The Pagan Experience 2015

The Pagan Experience – Ancestors

It’s another post for The Pagan Experience!

Wk 2- October 12: Ancestors. Who are your ancestors? How do you honour them? What will you leave as your legacy as you become the Ancestor?

I love working with my ancestors. It’s a part of Druidry that I have really embraced as part of my own path.

Within my immediate ancestry, I’m lucky in that both my parents are still here. I’ve also been lucky enough to be able to have a long-lasting relationship with all four grandparents, and one great-grandparent – I was 10 when I lost my great-nan and I was 23 when I lost my first grandparent. I 30 when my second passed over, and earlier this month (7th October) marked the 1 year of his diagnosis, and the first birthday of his we haven’t gotten to celebrate with him.

I am a “mongrel” settler-Australian as depending on what side of the family you look at I range from 2nd to 8th generation Australian. My ancestry is primarily Dutch, English, Welsh, Scottish, and Irish. I’ve never been to the UK or the Netherlands, but one day once I’ve finished my university degree I’ll get myself over there.

Oma is my Dutch great-grandmother and I primarily work with her and my Opa. Apparently I’ve inherited my Medium abilities from her, and I’m so very honoured. I was 19 when I met my Oma through a Psychic Artist without realising who she was or what she was trying to tell me, and somewhere in high school when I first saw a photo of her.

My own spirit drawing of Oma. Apparently I've drawn her like this a few times but I have no memory of it!
My own spirit drawing of Oma. Apparently I’ve drawn her like this a few times but I have no memory of it!

My ancestors were hard workers. They were prisoners of war, revolutionaries, and members of the Resistance. They were married too young, subjected to trips on boats sailing to a new land where some of their family members didn’t make it. They were scoundrels and convicts, literate and illiterate, but they did what they had to do to make ends meet. Some died too young, some died in their 90s. They were spiritual, Catholic, Protestant, and I believe some where even really REALLY God-fearing.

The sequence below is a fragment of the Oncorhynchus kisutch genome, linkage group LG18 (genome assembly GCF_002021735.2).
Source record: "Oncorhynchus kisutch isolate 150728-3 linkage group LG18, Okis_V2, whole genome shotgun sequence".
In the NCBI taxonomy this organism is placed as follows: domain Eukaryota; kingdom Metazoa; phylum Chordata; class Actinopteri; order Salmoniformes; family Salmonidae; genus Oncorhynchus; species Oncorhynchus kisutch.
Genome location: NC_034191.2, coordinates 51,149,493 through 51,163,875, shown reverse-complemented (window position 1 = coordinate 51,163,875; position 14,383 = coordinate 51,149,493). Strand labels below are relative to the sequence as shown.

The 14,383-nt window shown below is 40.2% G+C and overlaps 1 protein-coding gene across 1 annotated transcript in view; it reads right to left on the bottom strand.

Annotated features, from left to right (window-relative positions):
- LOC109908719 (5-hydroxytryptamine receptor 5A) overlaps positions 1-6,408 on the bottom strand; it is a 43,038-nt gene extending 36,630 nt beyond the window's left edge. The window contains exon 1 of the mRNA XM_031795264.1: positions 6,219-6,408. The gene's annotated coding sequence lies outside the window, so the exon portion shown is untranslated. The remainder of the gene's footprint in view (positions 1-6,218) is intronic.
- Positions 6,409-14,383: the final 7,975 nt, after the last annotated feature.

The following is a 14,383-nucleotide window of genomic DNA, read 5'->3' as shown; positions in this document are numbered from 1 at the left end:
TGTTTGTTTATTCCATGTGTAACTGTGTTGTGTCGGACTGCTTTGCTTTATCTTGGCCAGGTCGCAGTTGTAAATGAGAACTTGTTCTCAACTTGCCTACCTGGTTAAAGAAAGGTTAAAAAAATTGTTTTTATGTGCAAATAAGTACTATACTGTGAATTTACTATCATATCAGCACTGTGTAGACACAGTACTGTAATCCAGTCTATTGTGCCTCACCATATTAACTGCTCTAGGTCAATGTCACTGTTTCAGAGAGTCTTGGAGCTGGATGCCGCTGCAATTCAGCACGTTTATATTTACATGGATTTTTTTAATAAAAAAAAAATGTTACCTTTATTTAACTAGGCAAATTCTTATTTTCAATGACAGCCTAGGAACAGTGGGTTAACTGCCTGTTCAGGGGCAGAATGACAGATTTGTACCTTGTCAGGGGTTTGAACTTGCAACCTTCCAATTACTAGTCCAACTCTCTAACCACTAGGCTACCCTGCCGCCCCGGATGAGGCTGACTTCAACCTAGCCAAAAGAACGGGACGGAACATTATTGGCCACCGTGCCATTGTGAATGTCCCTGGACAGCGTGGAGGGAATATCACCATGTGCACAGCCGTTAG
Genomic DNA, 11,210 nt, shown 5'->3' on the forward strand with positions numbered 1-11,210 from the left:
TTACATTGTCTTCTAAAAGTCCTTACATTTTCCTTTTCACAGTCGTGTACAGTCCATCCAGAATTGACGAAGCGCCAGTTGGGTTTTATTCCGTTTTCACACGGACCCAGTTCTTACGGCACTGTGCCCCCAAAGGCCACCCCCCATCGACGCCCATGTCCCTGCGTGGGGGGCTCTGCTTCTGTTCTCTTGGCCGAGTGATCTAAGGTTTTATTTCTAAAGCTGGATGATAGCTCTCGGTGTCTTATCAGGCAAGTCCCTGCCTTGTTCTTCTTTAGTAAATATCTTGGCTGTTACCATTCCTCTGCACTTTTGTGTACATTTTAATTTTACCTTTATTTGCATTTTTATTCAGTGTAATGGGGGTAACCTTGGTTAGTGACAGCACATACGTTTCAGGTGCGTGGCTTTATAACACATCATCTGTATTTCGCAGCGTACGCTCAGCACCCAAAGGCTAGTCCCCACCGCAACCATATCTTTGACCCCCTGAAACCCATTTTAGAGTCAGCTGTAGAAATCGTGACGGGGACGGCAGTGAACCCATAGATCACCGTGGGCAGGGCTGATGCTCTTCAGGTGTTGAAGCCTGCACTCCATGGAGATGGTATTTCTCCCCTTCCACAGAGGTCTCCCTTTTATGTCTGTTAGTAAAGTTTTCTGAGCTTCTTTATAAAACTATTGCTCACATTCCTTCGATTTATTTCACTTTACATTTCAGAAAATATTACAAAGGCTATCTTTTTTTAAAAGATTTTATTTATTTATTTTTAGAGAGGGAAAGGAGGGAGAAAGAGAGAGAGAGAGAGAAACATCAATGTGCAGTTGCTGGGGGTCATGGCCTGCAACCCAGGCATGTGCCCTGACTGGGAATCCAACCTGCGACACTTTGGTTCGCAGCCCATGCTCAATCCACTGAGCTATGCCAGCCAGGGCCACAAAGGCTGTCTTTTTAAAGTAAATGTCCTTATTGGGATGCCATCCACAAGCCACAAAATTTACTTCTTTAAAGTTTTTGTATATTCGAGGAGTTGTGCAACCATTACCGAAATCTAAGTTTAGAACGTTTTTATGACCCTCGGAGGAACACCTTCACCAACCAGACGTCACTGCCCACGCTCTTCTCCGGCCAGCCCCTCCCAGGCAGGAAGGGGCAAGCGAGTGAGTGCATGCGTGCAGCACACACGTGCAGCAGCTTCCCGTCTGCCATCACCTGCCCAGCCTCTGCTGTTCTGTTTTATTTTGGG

How do you honour them?

I have candles set aside for each side of the family (ie. one of my mother’s side, one for my father’s side). For Oma I have a special candle that she chose, with a beautiful floral scent. When the candle is finished the holder becomes a pot and I have seeds ready to be planted in it.

I talk to her the most often, and usually as if we’re just on the phone having a conversation. I love communicating with them in that manner because of that human element – we’re just on the phone, having a chat, and through hanging up the phone we’re ending the connection.

What will you leave as your legacy as you become the Ancestor?

I know how I’m going to die – I’ve seen it and I’m quite happy with it. It’s in hospital and before my Muggle passes, and from the age of two particular people at the foot of my bed I have an idea of how old I’ll be. I know that I’ll be passing on my spiritual abilities to future generations, even if they skip two like what has happened with my Oma and myself (although I can’t speak for my Dutch cousins as I don’t know them).

As to what I’ll leave as I become an Ancestor, I don’t know. I really can’t answer that as there are pieces in play that I cannot mention in such an open arena such as this blog. Deep down, I know what I’ll be leaving behind, but I simply cannot post it here.

One thought on “The Pagan Experience – Ancestors

  1. Hi Cara, I don’t normally write personal stuff on the web but you show me there is no risk in doing it. My ancestors are beacons to me, showing me that I am valid and that I can do whatever I must. I did my best to raise two girls who had confidence but my inlaws want to obliterate me from their lives. All I have is the hope that I did a good enough job to be remembered by them.
    We live in strange times

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